Does the New Testament Imitate Homer?: Four Cases from the Acts of the Apostles

Front Cover
Yale University Press, Oct 1, 2008 - Religion - 240 pages
div

In this provocative challenge to prevailing views of New Testament sources, Dennis R. MacDonald argues that the origins of passages in the book of Acts are to be found not in early Christian legends but in the epics of Homer. MacDonald focuses on four passages in the book of Acts, examines their potential parallels in the Iliad, and concludes that the author of Acts composed them using famous scenes in Homer’s work as a model.
Tracing the influence of passages from the Iliad on subsequent ancient literature, MacDonald shows how the story generated a vibrant, mimetic literary tradition long before Luke composed the Acts. Luke could have expected educated readers to recognize his transformation of these tales and to see that the Christian God and heroes were superior to Homeric gods and heroes. Building upon and extending the analytic methods of his earlier book, The Homeric Epics and the Gospel of Mark, MacDonald opens an original and promising appreciation not only of Acts but also of the composition of early Christian narrative in general.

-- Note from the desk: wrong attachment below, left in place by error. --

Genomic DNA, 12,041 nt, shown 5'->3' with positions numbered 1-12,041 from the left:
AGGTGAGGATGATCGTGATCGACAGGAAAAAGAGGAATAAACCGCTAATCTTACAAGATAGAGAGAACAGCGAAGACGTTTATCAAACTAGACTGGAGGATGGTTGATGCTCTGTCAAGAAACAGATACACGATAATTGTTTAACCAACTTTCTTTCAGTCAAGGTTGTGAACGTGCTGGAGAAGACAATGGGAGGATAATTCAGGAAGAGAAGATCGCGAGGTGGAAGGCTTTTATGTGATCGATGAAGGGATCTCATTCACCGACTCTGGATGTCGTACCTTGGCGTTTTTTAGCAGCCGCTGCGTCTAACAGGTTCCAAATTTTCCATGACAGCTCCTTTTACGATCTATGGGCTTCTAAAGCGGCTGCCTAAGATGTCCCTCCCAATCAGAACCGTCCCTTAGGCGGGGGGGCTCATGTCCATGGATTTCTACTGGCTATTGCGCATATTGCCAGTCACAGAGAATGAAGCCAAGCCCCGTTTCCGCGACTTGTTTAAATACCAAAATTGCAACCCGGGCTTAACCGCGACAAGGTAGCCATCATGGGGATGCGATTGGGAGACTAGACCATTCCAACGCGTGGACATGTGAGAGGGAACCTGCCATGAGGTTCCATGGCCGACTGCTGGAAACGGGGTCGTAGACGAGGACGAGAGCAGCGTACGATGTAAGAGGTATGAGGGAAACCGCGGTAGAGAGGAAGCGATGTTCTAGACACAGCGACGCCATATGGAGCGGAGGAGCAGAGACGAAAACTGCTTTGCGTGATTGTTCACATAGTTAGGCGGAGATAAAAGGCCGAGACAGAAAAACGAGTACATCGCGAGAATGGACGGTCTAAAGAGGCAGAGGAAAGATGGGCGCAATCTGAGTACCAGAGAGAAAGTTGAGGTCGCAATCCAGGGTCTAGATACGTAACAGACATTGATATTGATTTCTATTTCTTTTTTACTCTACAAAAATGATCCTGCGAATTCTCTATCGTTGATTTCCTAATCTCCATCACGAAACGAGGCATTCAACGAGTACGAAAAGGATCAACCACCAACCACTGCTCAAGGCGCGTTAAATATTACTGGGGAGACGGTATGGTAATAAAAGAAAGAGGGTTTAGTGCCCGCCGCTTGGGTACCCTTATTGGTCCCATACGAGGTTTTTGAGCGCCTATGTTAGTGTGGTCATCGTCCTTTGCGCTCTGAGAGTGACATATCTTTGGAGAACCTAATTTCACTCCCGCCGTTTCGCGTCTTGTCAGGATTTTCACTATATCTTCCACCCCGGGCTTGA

/DIV

From inside the book

What people are saying - Write a review

We haven't found any reviews in the usual places.

Selected pages

Contents

Pauls Farewell at Miletus and Iliad
67
The Selection of Matthias and Iliad
103
Peters Escape from Prison and Iliad
121
Conclusion
146
Greek and Latin Parallels
153
List of Abbreviations
167
Notes
171
Bibliography
209
Index
221
Copyright

Other editions - View all

Common terms and phrases

About the author (2008)

Dennis R. MacDonald is John Wesley Professor of New Testament and Christian Origins, Claremont School of Theology, and director of the Institute of Antiquity and Christianity, Claremont Graduate University.

Bibliographic information